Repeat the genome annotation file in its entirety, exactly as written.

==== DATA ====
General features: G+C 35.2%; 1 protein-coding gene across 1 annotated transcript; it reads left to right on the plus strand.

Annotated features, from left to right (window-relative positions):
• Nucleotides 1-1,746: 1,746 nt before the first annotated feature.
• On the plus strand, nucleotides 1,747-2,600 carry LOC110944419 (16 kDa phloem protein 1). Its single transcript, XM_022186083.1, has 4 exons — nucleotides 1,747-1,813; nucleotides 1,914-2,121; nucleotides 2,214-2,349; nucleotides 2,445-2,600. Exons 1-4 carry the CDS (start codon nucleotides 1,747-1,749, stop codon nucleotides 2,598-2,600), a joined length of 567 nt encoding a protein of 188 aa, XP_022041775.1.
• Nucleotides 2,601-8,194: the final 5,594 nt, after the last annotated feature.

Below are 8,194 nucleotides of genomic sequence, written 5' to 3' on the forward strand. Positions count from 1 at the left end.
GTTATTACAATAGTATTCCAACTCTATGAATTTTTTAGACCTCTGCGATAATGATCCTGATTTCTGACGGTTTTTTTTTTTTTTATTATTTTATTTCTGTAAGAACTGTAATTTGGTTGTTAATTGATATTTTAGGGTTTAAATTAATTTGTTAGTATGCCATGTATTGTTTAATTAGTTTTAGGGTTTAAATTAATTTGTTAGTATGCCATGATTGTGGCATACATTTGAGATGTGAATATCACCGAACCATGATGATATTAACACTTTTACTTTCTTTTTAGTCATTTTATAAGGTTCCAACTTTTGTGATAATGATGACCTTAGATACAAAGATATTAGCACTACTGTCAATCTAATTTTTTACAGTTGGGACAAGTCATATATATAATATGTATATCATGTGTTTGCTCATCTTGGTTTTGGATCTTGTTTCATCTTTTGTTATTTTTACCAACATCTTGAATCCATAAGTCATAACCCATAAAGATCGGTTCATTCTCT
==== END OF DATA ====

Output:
General features: G+C 35.2%; 1 protein-coding gene across 1 annotated transcript; it reads left to right on the plus strand.

Annotated features, from left to right (window-relative positions):
• Nucleotides 1-1,746: 1,746 nt before the first annotated feature.
• On the plus strand, nucleotides 1,747-2,600 carry LOC110944419 (16 kDa phloem protein 1). Its single transcript, XM_022186083.1, has 4 exons — nucleotides 1,747-1,813; nucleotides 1,914-2,121; nucleotides 2,214-2,349; nucleotides 2,445-2,600. Exons 1-4 carry the CDS (start codon nucleotides 1,747-1,749, stop codon nucleotides 2,598-2,600), a joined length of 567 nt encoding a protein of 188 aa, XP_022041775.1.
• Nucleotides 2,601-8,194: the final 5,594 nt, after the last annotated feature.

Below are 8,194 nucleotides of genomic sequence, written 5' to 3' on the forward strand. Positions count from 1 at the left end.
GTTATTACAATAGTATTCCAACTCTATGAATTTTTTAGACCTCTGCGATAATGATCCTGATTTCTGACGGTTTTTTTTTTTTTTATTATTTTATTTCTGTAAGAACTGTAATTTGGTTGTTAATTGATATTTTAGGGTTTAAATTAATTTGTTAGTATGCCATGTATTGTTTAATTAGTTTTAGGGTTTAAATTAATTTGTTAGTATGCCATGATTGTGGCATACATTTGAGATGTGAATATCACCGAACCATGATGATATTAACACTTTTACTTTCTTTTTAGTCATTTTATAAGGTTCCAACTTTTGTGATAATGATGACCTTAGATACAAAGATATTAGCACTACTGTCAATCTAATTTTTTACAGTTGGGACAAGTCATATATATAATATGTATATCATGTGTTTGCTCATCTTGGTTTTGGATCTTGTTTCATCTTTTGTTATTTTTACCAACATCTTGAATCCATAAGTCATAACCCATAAAGATCGGTTCATTCTCT